EADS' SODERN business unit has developed the Unidentified Luggage Inspection System (ULIS), which was supported by funding from the EADS Corporate Technical Office. Packed in a compact suitcase, this portable system specialises in detecting threats and illicit materials that could be hidden in luggage or other containers. ULIS can be used at airports, in train and subway systems, at high-security facilities and in key public areas.
The system utilises a neutron and X-ray emission system, along with gamma ray detectors. The nature and location of suspect material is computed by using directional information from the particle detector and time-of-flight measurements of the neutrons, while material composition is derived from comparing the detected gamma ray energy spectra with ULIS’ library database. In typical operations, the ULIS case is positioned next to the suspect object and activated from a safe distance of 10 to 30 metres. The system’s software can rapidly determine if there is a threat and if the detection is positive, the type of material and its quantity are displayed along with an indication of the detection’s confidence level.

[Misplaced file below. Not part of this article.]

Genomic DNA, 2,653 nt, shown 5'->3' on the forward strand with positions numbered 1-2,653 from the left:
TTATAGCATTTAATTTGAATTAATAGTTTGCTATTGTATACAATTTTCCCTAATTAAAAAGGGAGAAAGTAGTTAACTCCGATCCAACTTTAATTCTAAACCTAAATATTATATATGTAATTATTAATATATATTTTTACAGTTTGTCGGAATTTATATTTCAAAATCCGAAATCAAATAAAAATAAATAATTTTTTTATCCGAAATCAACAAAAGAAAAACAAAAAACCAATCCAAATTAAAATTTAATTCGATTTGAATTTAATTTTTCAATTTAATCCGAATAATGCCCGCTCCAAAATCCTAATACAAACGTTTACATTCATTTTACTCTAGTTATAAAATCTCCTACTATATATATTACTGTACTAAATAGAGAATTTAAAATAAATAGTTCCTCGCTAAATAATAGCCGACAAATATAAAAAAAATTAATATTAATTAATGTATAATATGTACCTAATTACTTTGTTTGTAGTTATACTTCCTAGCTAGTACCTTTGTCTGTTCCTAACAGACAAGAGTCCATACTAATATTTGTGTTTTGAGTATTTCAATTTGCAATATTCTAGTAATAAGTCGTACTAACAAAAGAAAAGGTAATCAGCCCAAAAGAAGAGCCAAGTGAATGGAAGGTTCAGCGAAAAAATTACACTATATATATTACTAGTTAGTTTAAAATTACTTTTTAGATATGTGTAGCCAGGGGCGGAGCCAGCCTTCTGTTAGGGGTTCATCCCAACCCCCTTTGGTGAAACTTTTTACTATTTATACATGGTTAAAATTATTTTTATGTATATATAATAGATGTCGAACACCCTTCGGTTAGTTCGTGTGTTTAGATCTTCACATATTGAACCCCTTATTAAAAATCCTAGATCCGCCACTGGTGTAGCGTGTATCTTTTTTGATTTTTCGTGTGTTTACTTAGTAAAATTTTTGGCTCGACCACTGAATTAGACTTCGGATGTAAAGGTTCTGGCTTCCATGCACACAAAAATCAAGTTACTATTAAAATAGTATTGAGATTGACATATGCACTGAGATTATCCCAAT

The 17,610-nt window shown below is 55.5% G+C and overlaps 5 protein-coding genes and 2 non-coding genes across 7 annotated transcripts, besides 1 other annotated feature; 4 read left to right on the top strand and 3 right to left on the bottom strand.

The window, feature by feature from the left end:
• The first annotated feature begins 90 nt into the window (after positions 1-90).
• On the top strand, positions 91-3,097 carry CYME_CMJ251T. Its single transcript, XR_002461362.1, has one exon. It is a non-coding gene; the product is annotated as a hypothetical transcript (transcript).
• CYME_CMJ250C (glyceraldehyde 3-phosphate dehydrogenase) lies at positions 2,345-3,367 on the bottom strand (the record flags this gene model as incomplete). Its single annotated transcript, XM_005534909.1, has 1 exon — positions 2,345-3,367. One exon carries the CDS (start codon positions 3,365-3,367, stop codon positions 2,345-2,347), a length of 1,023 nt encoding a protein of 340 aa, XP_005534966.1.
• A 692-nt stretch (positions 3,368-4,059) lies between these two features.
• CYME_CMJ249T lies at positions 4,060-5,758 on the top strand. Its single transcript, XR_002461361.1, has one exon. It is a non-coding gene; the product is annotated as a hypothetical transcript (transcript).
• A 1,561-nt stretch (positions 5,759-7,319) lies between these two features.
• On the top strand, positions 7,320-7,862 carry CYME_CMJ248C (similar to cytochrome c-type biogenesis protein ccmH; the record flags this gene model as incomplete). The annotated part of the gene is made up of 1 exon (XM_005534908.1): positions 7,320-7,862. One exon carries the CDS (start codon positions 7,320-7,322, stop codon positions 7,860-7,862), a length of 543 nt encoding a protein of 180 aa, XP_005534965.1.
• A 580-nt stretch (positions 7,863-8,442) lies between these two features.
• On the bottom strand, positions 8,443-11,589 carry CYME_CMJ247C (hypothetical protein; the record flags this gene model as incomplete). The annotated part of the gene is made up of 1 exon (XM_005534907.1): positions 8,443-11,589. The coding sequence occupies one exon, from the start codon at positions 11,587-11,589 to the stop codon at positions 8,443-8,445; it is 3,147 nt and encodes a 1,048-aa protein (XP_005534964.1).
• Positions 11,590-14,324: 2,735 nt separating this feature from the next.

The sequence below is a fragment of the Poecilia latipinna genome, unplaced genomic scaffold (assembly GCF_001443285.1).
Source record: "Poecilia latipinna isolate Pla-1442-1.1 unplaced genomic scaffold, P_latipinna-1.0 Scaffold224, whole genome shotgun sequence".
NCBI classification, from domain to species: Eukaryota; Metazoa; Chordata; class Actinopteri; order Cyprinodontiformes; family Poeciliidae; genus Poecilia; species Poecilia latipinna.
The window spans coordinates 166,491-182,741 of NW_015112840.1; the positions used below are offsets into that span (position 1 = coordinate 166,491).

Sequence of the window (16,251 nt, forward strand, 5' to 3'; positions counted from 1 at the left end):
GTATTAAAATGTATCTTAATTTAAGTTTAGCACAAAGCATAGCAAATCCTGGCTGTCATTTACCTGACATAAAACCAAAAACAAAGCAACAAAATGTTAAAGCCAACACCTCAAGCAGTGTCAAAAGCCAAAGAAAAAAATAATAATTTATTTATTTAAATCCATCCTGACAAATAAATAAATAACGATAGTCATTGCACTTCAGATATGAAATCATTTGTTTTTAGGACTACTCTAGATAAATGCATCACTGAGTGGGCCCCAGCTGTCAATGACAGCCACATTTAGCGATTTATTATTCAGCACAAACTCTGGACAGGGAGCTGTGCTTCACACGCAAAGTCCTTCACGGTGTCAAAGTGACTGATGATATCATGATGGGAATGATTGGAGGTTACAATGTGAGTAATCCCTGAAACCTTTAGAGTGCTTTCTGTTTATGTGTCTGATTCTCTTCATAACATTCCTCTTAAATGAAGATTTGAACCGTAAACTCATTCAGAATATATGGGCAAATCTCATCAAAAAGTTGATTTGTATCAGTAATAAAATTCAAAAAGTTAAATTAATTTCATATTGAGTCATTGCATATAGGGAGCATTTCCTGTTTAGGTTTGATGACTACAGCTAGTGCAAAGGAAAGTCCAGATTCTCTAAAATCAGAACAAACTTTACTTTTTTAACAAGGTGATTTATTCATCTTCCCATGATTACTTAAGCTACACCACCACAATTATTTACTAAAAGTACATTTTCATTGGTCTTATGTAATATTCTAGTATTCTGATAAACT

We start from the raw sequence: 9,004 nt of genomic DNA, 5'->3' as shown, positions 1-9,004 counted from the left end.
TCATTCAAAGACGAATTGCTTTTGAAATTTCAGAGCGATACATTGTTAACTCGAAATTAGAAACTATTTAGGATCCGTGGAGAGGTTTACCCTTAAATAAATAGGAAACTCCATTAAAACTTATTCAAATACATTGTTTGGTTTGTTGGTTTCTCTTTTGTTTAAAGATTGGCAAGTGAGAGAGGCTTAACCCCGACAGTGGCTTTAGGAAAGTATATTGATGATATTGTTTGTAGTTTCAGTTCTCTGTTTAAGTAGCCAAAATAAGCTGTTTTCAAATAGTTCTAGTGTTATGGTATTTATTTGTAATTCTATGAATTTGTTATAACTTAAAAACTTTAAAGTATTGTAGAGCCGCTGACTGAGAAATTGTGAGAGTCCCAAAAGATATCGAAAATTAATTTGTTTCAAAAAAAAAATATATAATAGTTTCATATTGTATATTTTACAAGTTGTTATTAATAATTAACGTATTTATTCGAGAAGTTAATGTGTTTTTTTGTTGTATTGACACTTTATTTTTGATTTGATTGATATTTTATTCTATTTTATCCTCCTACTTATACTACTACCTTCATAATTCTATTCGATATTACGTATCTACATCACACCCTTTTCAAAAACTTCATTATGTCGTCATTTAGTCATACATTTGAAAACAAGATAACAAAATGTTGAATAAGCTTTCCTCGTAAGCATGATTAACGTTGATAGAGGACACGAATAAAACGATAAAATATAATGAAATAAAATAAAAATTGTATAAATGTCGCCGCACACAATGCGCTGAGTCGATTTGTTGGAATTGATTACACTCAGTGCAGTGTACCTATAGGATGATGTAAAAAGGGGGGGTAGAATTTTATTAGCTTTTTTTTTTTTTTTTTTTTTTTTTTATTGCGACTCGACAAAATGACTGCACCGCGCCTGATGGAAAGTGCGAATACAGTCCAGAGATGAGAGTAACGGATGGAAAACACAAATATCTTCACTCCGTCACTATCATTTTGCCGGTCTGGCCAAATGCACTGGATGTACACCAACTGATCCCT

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From as close as 10 metres in open space, the ULIS case – which weighs 34 kilograms – can get an automatic indication of a threat or no-threat condition with supporting 3-D images to aid in the response.
Sensing clean water
Another EADS development is the Bio Sensor System, which applies advanced optical sensor technology to provide fast detection of biological hazards and threats. Equipped with micro-machined filters produced using silicon technology, the system can be 'tuned' to identify a full range of harmful bacteria and single-cell organisms – with processing times of an hour or less, compared to several hours or days with other methods. The system’s applications include the detection of biological hazards or threats in water reservoirs for cities, in water supplies on ships, trains and buses, in the production of pharmaceutical products and even in dentists’ offices.
EADS Innovation Works has also developed the Laser Ion Mobility Spectrometry (LIMS) sensor, which detects chemical and explosive threats, as well as drugs. An ultraviolet laser beam selectively ionises gas substances, with the resulting molecules analysed in a specialised sensor. This provides high selectivity and sensitivity in the detection process. Development work with LIMS has shown its ability to detect some 14 different explosives, representing the majority of such materials available around the world. LIMS is being industrialised by Cassidian, with potential uses ranging from the screening of passengers and luggage at airports with a medium-sized system, to palm-sized versions that can be deployed by the military, civilian agencies and law enforcement personnel.